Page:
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Friday April 13, 2001

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UA, ASU renew softball rivalry

Headline Photo


UA junior pitcher Jennie Finch clowns around during practice yesterday at Hillenbrand Stadium. Arizona will take on ASU today and tomorrow at 7 p.m. at home.

By Brett Erickson

Arizona Daily Wildcat

More on the line than 1st place in the Pac-10

In-state bragging rights. A coach who swapped school colors. A pitcher with a permanent smile on her face.

When the Arizona and Arizona State softball teams take the field at Hillenbrand Stadium tonight at 7, a host of subplots could hide what's really at stake for both teams - gaining control of the Pacific 10 Conference race.

For the first time in several years, No. 2 Arizona (39-4 overall, 3-2 Pacific 10 Conference) looks up at No. 8 Arizona State (30-9, 5-1) in the conference standings.

But with two home games today and tomorrow at 7 p.m., the Wildcats have a golden opportunity to climb back into the driver's seat in the race for the Pac-10 title.

While Arizona dropped two of three road games last weekend against Washington and UCLA, the Sun Devils swept the Huskies and Bruins, and made a statement to the rest of the Pac-10.

Arizona trails ASU and Stanford by 1 1/2 games, with the No. 3 Cardinal (35-3-1, 5-1) playing a home-and-home series against No. 4 California (41-4, 2-3) this weekend.

"For the first time in a long time, we're facing an Arizona State team that's hot," UA head coach Mike Candrea said. "Right now, Arizona State is probably as hot as they've ever been. It's our job to shut them down."

To have a chance at sweeping ASU and re-asserting themselves as the team to beat in the Pac-10, the Wildcats will have to rediscover their missing offense. Arizona leads the nation with a .366 team average, but is hitting just .216 since conference play began two weeks ago.

"Right now it's just more mental than physical," UA freshman Mackenzie Vandergeest said. "We all have it physically, we're there, we're ready. We just need to put it all together."

Like Vandergeest, Candrea is waiting for his team to "put it all together" and reach its potential. That won't happen until the Wildcats go up to the plate with more aggressiveness, he said.

"We need to start free-swinging a little bit," he said. "There's no doubt that this team has the capability to be the best team in the nation. Have we proven that? No. This is the time we need to prove it."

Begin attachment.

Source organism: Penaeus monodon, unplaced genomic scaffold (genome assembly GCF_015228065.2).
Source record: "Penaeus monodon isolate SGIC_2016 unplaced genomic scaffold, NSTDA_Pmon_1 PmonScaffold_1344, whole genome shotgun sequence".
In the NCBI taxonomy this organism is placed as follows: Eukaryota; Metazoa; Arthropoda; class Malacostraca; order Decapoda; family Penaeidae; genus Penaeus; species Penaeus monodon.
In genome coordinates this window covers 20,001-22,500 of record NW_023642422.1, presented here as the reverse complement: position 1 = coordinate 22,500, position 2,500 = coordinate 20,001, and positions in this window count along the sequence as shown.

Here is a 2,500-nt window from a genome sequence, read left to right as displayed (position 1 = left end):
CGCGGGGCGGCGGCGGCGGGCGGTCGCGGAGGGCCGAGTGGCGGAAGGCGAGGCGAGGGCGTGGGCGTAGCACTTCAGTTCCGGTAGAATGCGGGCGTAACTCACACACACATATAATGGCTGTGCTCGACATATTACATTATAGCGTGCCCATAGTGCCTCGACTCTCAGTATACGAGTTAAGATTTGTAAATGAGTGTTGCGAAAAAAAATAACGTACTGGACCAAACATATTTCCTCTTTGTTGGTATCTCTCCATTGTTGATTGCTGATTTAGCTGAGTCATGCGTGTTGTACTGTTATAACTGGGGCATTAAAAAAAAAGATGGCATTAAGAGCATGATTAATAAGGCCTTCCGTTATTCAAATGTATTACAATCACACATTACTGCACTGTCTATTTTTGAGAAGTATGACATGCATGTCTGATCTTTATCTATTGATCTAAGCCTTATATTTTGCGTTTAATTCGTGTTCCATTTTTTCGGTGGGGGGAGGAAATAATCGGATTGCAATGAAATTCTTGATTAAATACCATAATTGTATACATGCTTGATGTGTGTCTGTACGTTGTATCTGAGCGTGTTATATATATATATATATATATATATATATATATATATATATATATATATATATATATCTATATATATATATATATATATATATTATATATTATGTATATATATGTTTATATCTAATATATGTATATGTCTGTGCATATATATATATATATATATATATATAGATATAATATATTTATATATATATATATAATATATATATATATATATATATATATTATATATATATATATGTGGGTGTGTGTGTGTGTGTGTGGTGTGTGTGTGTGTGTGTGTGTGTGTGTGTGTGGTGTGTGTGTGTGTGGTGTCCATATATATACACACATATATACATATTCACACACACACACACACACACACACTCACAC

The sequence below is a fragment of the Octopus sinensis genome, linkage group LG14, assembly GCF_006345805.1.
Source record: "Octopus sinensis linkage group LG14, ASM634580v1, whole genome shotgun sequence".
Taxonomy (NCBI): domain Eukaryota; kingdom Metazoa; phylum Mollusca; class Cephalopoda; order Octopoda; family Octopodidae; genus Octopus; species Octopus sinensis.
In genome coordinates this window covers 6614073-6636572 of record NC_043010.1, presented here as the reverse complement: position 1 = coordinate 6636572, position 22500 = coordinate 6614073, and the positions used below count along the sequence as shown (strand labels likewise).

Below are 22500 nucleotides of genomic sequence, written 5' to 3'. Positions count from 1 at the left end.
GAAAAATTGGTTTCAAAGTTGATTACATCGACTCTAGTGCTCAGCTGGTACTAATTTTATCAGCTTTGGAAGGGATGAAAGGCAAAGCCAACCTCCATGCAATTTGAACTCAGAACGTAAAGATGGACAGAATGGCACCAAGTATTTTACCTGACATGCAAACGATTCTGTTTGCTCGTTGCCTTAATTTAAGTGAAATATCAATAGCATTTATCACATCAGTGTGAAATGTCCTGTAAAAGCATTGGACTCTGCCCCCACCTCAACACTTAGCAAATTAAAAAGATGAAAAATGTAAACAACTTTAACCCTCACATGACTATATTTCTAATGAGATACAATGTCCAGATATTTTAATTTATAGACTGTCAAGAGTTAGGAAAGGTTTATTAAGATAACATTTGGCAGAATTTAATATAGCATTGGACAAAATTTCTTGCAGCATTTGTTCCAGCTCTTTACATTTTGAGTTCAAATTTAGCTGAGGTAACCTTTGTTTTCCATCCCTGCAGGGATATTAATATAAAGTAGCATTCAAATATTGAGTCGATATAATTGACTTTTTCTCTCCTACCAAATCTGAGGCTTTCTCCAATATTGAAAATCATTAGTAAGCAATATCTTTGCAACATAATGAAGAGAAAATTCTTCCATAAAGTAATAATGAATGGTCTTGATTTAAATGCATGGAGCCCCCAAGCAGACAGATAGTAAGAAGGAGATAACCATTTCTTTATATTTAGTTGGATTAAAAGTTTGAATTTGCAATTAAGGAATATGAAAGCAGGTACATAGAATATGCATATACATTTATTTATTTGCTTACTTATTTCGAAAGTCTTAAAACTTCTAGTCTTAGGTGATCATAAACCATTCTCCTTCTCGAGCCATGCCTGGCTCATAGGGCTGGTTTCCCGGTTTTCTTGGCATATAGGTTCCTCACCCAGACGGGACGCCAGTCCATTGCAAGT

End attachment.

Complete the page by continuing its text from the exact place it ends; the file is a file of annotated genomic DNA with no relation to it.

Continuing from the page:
Arizona State, meanwhile, has also compiled some impressive statistics. As a team, the Sun Devils are seventh in the nation with a .309 average. Their top two pitchers - Erika Beach (14-5) and Kirsten Voak (12-3) - have combined to limit opposing teams to slightly less than one earned run per game.

Beach was named Pac-10 and Division I Player of the Week after her strong showing last weekend. She batted .700 in the three Sun Devils' wins and also picked up her 14th win in the pitching circle in a 5-1 decision against the No. 14 Huskies.

While the main focus of the two-game series will be toward the Pac-10 standings, other plots should intensify the already competitive rivalry.

For starters, Candrea graduated from ASU in 1978. Even with his Tempe roots, he insists that UA-ASU games are no different than any other Pac-10 contest.

"It's not really a factor - you could cut me open right now and I'd bleed red and blue," he said.

Some bad blood developed between the programs last season when UA dropped a 3-1 decision in Tempe. The loss snapped a 38-game winning streak against the Sun Devils.

Before the game, ASU coaches allowed senior Becky Lemke to warm up in the ASU bullpen because the visitor's mound was under construction. Voak, the Sun Devils' top pitcher last season, was unhappy about that and had a few words, Lemke said.

Even with this incident, the main reason the Wildcats dislike the way Voak approaches the game isn't because she's unhappy. Quite the opposite.

"She's always smiling, even when she gives up a home run," Lemke said. "We just hate that she's constantly smiling out there."

Despite the extra factors surrounding the game, Lemke said she respects the progress ASU has made to become a Pac-10 contender.

Respecting them and liking them, though, are two different things.

"It is just another Pac-10 team, but I think it's even more just because it's the rivalry," she said. "I grew up playing against some of their players and there's some I don't like, some I just can't stand."